Graetz.—History of the Jews, English
Vol. II, chapters 13-17 (character of the Mishnah, end of ch. 17).
Steinschneider.—Jewish Literature (London, 1857), p. 13.
Vol. XVI, p. 502.
De Sola and Raphall.—Eighteen Tractates
from the Mishnah
(English translation, London).
C. Taylor.—Sayings of the Jewish Fathers (Cambridge, 1897).
A. Kohut.—The Ethics of the Fathers (New York, 1885).
G. Karpeles.—A Sketch of Jewish History
Society of America, 1895), p. 40.
F.C. Burkitt.—Jewish Quarterly Review, Vol. X, p. 207.
FLAVIUS JOSEPHUS AND THE JEWISH SIBYL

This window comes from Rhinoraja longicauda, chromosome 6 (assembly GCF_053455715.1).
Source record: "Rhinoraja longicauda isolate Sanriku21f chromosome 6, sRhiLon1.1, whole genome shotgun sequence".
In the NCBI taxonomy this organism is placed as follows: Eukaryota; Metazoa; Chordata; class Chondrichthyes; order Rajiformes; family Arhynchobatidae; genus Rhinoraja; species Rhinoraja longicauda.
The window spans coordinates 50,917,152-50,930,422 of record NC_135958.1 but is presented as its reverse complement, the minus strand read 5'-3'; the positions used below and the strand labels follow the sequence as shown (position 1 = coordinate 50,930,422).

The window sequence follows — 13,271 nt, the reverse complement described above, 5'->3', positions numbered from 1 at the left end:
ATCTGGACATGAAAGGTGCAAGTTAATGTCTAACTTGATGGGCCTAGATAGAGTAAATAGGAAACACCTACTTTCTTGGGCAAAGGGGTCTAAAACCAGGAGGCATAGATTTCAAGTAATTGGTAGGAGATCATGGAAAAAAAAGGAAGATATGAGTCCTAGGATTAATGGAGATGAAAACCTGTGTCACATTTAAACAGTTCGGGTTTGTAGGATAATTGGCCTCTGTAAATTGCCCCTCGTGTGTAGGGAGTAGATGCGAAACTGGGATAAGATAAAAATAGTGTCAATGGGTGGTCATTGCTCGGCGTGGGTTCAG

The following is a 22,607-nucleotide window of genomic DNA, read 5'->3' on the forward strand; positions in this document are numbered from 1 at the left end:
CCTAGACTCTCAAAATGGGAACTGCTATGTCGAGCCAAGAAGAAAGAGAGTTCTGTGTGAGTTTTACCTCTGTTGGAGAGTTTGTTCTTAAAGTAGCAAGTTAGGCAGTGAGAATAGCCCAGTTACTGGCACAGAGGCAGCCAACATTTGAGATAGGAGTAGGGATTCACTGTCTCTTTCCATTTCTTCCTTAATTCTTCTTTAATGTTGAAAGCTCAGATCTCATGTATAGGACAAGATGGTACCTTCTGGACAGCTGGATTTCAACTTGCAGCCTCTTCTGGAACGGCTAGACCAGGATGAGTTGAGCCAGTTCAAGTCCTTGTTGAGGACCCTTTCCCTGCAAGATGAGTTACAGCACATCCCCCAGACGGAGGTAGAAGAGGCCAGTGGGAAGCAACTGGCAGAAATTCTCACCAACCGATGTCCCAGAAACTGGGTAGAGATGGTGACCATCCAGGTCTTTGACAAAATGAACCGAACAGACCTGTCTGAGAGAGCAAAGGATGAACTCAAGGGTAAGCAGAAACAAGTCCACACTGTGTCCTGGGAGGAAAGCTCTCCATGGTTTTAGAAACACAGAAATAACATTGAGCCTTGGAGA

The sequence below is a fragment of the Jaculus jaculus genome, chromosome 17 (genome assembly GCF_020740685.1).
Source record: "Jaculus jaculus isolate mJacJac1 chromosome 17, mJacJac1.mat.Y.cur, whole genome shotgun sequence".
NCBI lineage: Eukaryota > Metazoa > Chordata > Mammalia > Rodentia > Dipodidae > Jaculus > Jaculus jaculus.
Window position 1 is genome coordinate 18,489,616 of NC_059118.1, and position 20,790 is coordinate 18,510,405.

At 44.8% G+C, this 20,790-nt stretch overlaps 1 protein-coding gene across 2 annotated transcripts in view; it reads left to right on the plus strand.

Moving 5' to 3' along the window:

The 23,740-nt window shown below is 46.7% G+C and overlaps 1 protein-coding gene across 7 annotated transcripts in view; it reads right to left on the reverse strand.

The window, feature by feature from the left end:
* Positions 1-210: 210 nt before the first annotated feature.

Great national crises usually produce an historical literature. This is more likely to happen with the nation that wins in a war than with the nation that loses. Thus, in the Maccabean period, historical works dealing with the glorious struggle and its triumphant termination were written by Jews both in Hebrew and in Greek. After the terrible misfortune which befell the Jews in the year 70, when Jerusalem sank before the Roman arms never to rise again, little heart was there for writing history. Jews sought solace in their existing literature rather than in new productions, and the Bible and the oral traditions that were to crystallize a century later into the Mishnah filled the national heart and mind. Yet more than one Jew felt an impulse to write the history of the dismal time. Thus the first complete books which appeared in Jewish literature after the loss of nationality were historical works written by two men, Justus and Josephus, both of whom bore an active part in the most recent of the wars which they recorded. Justus of Tiberias wrote in Greek a terse chronicle entitled, “History of the Jewish Kings,” and also a more detailed narrative of the “Jewish War” with Rome. Both these books are known to us only from quotations. The originals are entirely lost. A happier fate has preserved the works of another Jewish historian of the same period, Flavius Josephus (38 to 95 C.E.), the literary and political opponent of Justus. He wrote three histories: “Antiquities of the Jews”; an “Autobiography”; “The Wars of the Jews”; together with a reply to the attacks of an Alexandrian critic of Judaism, “Against Apion.” The character of Josephus has been variously estimated. Some regard him as a patriot, who yielded to Rome only when convinced that Jewish destiny required such submission. But the most probable view of his career is as follows. Josephus was a man of taste and learning. He was a student of the Greek and Latin classics, which